In 2013, Teal suffered a hip injury, the first time she had really been hurt. She came back cautiously, after using physical therapy to learn that some of her stretching techniques needed some tweaking. She also added yoga and foam rolling to her routine after her comeback.
In June of 2012, Teal joined the Georgetown Running Club. She said the improvement she’s seen from track workouts, the accountability, the support and caliber of her teammates and the positive encouragement of coach Jerry Alexander have been the high points of running with a group. The biggest thing, she said, is “having another voice, when you have a bad day or a bad race, another person there that knows what he’s talking about” and can override the internal voice that tells her she’s not good enough.
Alexander has seen Teal’s improvement since joining the team most dramatically in track workouts. Not having run competitively in college, Teal was uncomfortable, nervous, and lacked confidence. But she knew that she needed to do the work on the track to reach her goal, so she kept at it.
He thinks that the team atmosphere helped Teal work towards her goal because it gives her an added incentive to show up and suit up after setbacks. He thinks the other women on the squad helped reinforce one of the toughest truths of running, which is that sometimes you put in all the work, have a perfect day, a great plan, and it’s just not your day. He noted, as an example, Teal’s performance in Boston in 2014, when she was primed to break 2:50 with a great training cycle and finished in 2:58.
After that, the message Teal heard from her coach and the other women on the team was that a bad race doesn’t make you a bad runner. She would be ready when her day did come, and come it did.
Alexander framed her Sacramento performance as an upset victory of willfulness over hesitation.
“Teal is an example of setting a goal and going after it,” he said. “On paper, she had no business running that fast, but she was 100 percent focused on doing it. She put in the work, and on the day it was meant to be she took advantage, and it was an incredible accomplishment: the kind of performance that galvanizes a team and humbles a community.”
While Teal has certainly benefited from the energy and camaraderie of the other women on the team, they draw equal if not greater inspiration from her.
Teammate Kerry Allen goes to Teal for advice on marathon training, and plans to emulate her incremental mileage increase and the long run strategy Teal used that had her working up to 16 miles at marathon pace effort.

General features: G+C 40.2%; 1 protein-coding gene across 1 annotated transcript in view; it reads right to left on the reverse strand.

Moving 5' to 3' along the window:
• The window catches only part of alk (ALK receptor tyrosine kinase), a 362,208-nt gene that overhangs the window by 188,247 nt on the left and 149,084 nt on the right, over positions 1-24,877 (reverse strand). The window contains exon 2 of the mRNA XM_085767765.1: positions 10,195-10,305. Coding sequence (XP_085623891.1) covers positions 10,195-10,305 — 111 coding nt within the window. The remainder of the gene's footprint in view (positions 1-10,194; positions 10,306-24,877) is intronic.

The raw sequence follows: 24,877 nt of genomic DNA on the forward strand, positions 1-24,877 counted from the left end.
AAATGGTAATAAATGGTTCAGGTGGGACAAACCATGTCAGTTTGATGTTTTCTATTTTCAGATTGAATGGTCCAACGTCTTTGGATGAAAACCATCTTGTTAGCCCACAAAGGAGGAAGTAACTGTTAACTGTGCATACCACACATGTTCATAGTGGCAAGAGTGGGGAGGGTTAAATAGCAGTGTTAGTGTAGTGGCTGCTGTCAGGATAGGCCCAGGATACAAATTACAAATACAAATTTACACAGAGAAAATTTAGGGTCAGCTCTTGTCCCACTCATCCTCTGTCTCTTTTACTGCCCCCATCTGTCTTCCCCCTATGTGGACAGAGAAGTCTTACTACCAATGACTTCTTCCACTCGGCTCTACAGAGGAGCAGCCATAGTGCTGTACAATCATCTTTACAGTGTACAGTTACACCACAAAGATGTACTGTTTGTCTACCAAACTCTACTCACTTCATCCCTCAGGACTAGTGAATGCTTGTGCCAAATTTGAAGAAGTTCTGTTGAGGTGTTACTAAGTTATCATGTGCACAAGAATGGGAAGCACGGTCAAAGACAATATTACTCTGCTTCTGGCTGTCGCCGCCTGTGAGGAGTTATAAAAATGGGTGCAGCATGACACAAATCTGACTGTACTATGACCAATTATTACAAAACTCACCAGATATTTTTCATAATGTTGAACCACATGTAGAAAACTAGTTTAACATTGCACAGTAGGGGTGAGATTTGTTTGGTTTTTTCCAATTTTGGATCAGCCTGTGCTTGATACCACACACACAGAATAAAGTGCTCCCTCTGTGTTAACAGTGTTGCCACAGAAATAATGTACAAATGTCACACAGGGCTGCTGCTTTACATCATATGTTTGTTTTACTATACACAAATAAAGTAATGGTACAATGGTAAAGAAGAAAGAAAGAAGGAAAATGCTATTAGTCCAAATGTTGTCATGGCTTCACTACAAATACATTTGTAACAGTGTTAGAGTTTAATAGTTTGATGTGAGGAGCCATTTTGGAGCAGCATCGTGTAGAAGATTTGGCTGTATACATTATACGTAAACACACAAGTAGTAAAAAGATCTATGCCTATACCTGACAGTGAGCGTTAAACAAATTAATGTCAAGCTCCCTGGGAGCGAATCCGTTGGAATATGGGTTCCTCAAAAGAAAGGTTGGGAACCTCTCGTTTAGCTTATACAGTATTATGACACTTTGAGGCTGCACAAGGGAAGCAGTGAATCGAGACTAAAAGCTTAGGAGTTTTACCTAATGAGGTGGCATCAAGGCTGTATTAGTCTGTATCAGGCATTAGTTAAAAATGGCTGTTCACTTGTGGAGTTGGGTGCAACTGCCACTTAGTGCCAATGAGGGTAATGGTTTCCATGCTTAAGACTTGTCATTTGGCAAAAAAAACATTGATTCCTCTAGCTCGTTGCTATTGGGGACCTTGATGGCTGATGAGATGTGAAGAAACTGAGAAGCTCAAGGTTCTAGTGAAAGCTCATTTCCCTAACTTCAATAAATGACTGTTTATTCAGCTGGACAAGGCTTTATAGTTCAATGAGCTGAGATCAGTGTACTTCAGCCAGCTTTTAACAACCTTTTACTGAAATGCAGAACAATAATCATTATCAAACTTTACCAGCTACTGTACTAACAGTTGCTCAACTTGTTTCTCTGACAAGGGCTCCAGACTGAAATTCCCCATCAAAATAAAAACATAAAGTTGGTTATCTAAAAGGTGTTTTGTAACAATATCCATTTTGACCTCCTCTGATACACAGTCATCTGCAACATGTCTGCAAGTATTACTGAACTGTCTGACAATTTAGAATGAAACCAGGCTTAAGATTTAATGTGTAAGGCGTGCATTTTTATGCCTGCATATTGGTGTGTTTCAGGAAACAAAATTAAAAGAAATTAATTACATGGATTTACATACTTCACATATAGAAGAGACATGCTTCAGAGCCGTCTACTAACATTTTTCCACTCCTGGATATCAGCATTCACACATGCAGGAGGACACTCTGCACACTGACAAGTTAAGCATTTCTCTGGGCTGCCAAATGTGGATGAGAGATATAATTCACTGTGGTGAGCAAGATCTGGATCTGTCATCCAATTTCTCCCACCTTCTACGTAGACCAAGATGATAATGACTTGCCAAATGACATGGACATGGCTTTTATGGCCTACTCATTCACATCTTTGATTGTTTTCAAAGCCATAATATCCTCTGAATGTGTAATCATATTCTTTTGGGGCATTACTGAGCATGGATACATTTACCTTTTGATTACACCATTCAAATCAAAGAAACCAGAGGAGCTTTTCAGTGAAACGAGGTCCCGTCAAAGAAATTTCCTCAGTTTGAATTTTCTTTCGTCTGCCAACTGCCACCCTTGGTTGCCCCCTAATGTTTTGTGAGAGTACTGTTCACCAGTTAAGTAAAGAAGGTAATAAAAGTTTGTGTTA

Kerry joined GRC shortly after Teal, and has found inspiration watching a teammate achieve a goal she, too, has set for herself.
“She’s a testament to the importance of believing in yourself,” Allen said.
Teammate Julie Tarallo was at the California International Marathon with Teal and crossed the finish line shortly after her achievement.
“She had put a lot into this race,” Tarallo said, and for Teal to reach her goal “says volumes about how tough and gutsy she is.”
In the same conversation she also talked about Teal’s patience. That’s the difference between people who only dream big and those who achieve big dreams. Logging the thousands of small steps in between, and being ready to go all out when the dream is within reach.
If you’re stuck in the mid-winter motivation lull, or have given up for the umpteenth time on your stupid, too-big-to-dare-dream-of goal, then Teal’s blog, MilestotheTrials.com is required reading. If you find yourself dialing back your goals for the race season, or diminishing what you think you’re capable of in the long term, know that, in five years, Teal Burrell set and achieved the goal to do what only around 200 women in the United States in each Olympic cycle will achieve.
Next time you’re talking yourself into giving up, read her post on the day she qualified, and try to keep telling yourself to never give up. Chances are, you’ll end up daring yourself, Teal Burrell-style, to “Dream Big.”